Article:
Actual onlookers in Regeneration
Based on Owen Kildare’s autobiographical My Mamie Rose the film used actual locations and indeed actual hoodlums, prostitutes and other non-professionals – at least of an acting kind. This adds a roughness especially when contrasted with the sophistication of dreamy Anna Q. Nilsson, the Marie 'Mamie Rose' Deering who will inspire Owen – Conway not Kildare – to break with his criminal past and look for salvation.

Walsh cast well and whilst we have three Owen’s showing him at different ages, he found a real gem in Rockliffe Fellowes who plays him as an adult. Fellowes has an edgy presence and is one of those actors who looks out of time passing for mid-century method-Brando or even a modern-day stylist: he just is and is so relaxed in front of the camera and in his part that you hardly notice he’s acting.

I’ve previously raved about Regeneration and you can read all about it here if you want the chapter and verse.

A harsh upbringing for Owen
It’s a gem and whilst it clearly shows the influence of his previous employer, DW Griffith, Walsh was on his own journey and the story is there for the watcher to judge for himself; with residual shades of grey in Owen that you maybe wouldn’t find in Griffith?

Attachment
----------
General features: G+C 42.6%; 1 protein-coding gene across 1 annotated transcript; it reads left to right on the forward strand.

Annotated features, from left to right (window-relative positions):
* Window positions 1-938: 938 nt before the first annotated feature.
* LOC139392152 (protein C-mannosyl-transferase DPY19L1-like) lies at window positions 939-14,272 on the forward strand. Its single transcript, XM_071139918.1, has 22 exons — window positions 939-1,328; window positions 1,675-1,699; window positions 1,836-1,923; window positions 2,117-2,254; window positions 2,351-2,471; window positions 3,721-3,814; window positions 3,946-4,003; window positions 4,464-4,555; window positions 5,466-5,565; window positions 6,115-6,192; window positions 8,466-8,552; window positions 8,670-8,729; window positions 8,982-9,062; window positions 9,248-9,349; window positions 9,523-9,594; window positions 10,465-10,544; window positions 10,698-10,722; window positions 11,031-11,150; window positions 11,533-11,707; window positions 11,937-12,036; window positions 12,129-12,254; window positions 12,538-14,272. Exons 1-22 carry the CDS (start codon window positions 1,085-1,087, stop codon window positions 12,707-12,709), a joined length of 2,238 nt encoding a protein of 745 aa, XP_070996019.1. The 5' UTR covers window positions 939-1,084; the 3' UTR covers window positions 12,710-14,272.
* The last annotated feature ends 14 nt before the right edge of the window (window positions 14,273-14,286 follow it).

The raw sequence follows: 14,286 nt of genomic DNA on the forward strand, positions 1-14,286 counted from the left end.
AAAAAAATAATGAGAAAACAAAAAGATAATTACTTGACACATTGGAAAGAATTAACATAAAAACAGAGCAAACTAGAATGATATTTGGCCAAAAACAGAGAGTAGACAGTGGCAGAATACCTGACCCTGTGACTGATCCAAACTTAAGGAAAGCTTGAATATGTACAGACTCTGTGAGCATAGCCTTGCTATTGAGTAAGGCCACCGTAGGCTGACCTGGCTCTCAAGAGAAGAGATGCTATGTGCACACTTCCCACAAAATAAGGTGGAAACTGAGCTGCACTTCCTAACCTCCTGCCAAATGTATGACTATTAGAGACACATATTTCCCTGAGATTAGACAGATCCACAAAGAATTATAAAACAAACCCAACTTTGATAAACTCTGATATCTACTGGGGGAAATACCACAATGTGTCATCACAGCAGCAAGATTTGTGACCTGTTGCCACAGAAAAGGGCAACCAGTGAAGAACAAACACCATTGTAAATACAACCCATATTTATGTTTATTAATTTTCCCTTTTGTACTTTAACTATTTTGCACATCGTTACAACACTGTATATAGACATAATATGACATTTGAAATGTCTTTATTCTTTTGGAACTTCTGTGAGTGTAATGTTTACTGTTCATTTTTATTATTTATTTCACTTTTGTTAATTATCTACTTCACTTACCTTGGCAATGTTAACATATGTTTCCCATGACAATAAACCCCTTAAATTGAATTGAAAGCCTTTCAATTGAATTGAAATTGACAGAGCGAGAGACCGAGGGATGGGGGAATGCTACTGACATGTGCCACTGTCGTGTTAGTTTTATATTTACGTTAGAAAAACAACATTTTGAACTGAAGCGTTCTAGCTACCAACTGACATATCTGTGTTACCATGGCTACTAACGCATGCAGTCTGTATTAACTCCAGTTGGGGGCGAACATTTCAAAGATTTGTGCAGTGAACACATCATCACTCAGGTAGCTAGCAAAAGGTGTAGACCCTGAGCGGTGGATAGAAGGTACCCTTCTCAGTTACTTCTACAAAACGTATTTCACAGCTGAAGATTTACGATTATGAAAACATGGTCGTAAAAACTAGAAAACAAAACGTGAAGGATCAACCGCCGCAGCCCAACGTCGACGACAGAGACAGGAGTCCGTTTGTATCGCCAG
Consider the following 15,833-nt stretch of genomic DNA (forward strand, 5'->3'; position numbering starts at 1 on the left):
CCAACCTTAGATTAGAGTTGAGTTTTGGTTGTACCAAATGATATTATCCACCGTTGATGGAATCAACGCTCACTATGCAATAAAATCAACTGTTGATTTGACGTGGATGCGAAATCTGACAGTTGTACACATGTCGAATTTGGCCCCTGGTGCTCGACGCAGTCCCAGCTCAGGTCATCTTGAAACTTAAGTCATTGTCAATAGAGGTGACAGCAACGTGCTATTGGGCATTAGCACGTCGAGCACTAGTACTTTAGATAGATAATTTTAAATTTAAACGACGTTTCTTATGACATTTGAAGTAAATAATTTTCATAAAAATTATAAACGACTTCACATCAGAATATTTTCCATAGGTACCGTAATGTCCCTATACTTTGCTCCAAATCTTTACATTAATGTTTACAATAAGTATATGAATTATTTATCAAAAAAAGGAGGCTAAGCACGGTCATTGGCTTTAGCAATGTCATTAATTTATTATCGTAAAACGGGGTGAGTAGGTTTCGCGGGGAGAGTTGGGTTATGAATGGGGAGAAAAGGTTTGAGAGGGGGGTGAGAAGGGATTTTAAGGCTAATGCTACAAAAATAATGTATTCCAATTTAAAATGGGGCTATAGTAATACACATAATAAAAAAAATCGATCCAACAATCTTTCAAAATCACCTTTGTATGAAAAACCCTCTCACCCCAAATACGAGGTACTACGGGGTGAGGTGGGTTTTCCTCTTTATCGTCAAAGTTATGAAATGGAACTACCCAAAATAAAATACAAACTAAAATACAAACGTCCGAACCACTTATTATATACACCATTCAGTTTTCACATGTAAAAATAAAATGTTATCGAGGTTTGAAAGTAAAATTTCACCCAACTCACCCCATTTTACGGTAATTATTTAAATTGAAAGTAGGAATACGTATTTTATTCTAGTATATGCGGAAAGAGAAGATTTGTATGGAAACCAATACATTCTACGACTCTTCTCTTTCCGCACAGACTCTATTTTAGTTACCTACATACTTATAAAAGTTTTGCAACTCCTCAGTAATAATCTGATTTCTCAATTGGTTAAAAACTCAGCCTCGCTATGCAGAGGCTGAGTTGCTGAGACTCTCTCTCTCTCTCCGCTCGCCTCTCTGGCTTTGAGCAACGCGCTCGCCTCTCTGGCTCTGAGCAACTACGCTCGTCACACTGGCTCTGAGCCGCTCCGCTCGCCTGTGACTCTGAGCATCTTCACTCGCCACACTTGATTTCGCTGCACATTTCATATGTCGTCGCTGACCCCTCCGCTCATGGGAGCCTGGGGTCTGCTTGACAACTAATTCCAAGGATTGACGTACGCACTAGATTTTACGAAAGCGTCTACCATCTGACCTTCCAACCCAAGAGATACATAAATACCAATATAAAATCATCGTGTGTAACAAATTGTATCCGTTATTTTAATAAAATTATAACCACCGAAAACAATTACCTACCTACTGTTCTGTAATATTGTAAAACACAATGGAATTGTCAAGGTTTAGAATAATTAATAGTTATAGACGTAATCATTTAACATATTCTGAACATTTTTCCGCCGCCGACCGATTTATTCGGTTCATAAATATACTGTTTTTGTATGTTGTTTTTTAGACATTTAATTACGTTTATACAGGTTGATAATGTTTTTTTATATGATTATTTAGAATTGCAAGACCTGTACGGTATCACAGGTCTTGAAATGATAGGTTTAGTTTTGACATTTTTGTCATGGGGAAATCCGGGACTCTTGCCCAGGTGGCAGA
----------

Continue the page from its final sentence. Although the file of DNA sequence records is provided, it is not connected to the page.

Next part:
Even District Attorney Ames (Carl Harbaugh) has an angle and that’s very much Marie but she sees beyond him and Owen’s desperate background to the man and his potential for good. Yes there’s a bit of religion but that was a common benchmark for good in the days before social media and opinion polls.

Rockliffe Fellowes and Anna Q Nilsson
To add to the cinema verite feel, the camera moves impressively in some scenes revealing the full extent of situation economically and reminding the audience of our safe remove… But when his former lieutenant Skinny (William Sheer) knifes a copper, his old world threatens to suck Owenback in and the true test of his faith and Marie’s belief in him comes. It’s not as neat as you might expect.

Tonight Kevin Brownlow shared his 35mm copy – obtained from David Shephard – and so there were no tints as on the 1995 David Shepard restoration most currently available on DVD. This mattered not as the print was very good quality.

“… this girl o’ mine …her soul, the noblest and purest thing I ever knew…”

We also had excellent accompaniment from Mr John Sweeney on piano who matched the film’s dramatic subtlety with his own restrained themes moving in perfect sympathy with the story from start to finish. I am sure David Shepard would have relished both the playing and the projection; one of so many films that will live on as a result of his passion and commitment.

There's an lovely obituary from Pamela Hutchison on the BFI site with a clip of Kevin Brownlow talking about his preservationist pal.